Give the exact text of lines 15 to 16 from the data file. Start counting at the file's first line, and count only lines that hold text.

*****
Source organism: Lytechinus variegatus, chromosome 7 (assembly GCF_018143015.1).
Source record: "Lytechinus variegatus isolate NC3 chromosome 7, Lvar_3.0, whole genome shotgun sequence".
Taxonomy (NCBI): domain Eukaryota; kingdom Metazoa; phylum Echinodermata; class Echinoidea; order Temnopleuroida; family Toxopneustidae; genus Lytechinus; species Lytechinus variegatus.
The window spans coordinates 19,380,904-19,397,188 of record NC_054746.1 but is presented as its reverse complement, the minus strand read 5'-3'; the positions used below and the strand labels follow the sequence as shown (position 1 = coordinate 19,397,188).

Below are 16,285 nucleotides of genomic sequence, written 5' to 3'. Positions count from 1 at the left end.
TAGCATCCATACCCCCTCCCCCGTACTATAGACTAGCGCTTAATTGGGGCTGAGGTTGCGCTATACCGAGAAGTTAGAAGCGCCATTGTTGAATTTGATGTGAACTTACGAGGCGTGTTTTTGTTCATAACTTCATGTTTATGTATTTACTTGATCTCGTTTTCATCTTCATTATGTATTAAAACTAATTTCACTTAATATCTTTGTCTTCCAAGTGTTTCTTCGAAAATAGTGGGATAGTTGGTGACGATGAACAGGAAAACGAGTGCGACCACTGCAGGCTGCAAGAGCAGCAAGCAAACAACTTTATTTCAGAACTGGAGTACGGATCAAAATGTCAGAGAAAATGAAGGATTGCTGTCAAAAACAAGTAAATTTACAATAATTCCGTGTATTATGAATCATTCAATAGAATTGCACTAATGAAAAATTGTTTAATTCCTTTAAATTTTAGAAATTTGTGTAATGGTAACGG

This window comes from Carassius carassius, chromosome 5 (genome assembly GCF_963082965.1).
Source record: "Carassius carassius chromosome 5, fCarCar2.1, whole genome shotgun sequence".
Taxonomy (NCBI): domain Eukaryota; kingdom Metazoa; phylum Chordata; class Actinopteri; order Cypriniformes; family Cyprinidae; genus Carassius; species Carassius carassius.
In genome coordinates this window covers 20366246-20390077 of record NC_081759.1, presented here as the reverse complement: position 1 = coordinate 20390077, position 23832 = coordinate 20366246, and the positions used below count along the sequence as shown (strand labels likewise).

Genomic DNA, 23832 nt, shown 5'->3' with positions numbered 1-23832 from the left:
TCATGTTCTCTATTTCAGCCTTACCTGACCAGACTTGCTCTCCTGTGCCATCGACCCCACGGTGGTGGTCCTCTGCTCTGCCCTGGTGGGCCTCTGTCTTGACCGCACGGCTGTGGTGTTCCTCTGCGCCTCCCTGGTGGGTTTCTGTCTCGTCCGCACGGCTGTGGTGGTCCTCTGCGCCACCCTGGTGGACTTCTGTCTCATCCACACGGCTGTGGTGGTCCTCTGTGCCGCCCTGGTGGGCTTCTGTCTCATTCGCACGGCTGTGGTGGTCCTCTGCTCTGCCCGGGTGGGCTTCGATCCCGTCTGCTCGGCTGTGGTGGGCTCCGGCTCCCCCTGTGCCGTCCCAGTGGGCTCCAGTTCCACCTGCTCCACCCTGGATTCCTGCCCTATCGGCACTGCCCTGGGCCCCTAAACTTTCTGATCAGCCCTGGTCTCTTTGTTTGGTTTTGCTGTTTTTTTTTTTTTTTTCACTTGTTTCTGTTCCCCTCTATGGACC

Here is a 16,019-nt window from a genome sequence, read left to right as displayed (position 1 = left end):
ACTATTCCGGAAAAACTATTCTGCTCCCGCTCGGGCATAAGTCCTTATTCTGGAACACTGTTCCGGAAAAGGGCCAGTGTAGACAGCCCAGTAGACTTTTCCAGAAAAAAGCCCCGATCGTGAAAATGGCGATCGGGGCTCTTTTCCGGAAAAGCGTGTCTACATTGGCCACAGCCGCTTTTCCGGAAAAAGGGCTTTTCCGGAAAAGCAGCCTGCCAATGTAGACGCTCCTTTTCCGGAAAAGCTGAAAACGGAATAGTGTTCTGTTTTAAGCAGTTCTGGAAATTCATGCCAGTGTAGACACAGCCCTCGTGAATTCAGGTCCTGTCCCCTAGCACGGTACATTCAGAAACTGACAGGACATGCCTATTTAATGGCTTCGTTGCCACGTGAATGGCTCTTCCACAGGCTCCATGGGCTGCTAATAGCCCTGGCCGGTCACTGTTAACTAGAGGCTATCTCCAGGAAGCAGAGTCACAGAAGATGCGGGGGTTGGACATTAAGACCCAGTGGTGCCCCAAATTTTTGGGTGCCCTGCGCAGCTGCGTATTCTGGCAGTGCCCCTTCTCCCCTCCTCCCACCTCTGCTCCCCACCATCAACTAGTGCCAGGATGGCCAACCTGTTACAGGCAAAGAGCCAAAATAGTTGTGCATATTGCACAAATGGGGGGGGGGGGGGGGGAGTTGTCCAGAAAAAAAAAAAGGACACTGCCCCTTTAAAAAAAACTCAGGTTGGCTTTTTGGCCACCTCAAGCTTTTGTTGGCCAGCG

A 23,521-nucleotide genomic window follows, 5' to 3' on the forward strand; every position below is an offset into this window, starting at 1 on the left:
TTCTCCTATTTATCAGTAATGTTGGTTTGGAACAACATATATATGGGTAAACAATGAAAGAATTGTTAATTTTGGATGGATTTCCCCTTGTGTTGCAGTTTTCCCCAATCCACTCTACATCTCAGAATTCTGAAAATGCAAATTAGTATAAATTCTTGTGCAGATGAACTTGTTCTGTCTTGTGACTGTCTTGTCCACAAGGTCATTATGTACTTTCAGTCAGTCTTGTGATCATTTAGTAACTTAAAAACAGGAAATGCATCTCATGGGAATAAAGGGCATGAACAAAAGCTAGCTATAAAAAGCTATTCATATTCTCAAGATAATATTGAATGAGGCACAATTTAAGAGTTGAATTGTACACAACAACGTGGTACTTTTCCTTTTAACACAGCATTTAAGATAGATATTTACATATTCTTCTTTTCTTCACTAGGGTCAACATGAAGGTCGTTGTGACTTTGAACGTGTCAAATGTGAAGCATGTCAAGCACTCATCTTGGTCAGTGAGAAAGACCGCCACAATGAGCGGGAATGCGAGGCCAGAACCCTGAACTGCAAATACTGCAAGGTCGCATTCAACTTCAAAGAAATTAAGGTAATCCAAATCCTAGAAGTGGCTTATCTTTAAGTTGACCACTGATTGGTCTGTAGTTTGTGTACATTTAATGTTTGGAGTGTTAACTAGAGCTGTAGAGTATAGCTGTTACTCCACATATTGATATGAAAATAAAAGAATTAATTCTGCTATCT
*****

A 23,521-nucleotide genomic window follows, 5' to 3' on the forward strand; every position below is an offset into this window, starting at 1 on the left:
TTCTCCTATTTATCAGTAATGTTGGTTTGGAACAACATATATATGGGTAAACAATGAAAGAATTGTTAATTTTGGATGGATTTCCCCTTGTGTTGCAGTTTTCCCCAATCCACTCTACATCTCAGAATTCTGAAAATGCAAATTAGTATAAATTCTTGTGCAGATGAACTTGTTCTGTCTTGTGACTGTCTTGTCCACAAGGTCATTATGTACTTTCAGTCAGTCTTGTGATCATTTAGTAACTTAAAAACAGGAAATGCATCTCATGGGAATAAAGGGCATGAACAAAAGCTAGCTATAAAAAGCTATTCATATTCTCAAGATAATATTGAATGAGGCACAATTTAAGAGTTGAATTGTACACAACAACGTGGTACTTTTCCTTTTAACACAGCATTTAAGATAGATATTTACATATTCTTCTTTTCTTCACTAGGGTCAACATGAAGGTCGTTGTGACTTTGAACGTGTCAAATGTGAAGCATGTCAAGCACTCATCTTGGTCAGTGAGAAAGACCGCCACAATGAGCGGGAATGCGAGGCCAGAACCCTGAACTGCAAATACTGCAAGGTCGCATTCAACTTCAAAGAAATTAAGGTAATCCAAATCCTAGAAGTGGCTTATCTTTAAGTTGACCACTGATTGGTCTGTAGTTTGTGTACATTTAATGTTTGGAGTGTTAACTAGAGCTGTAGAGTATAGCTGTTACTCCACATATTGATATGAAAATAAAAGAATTAATTCTGCTATCT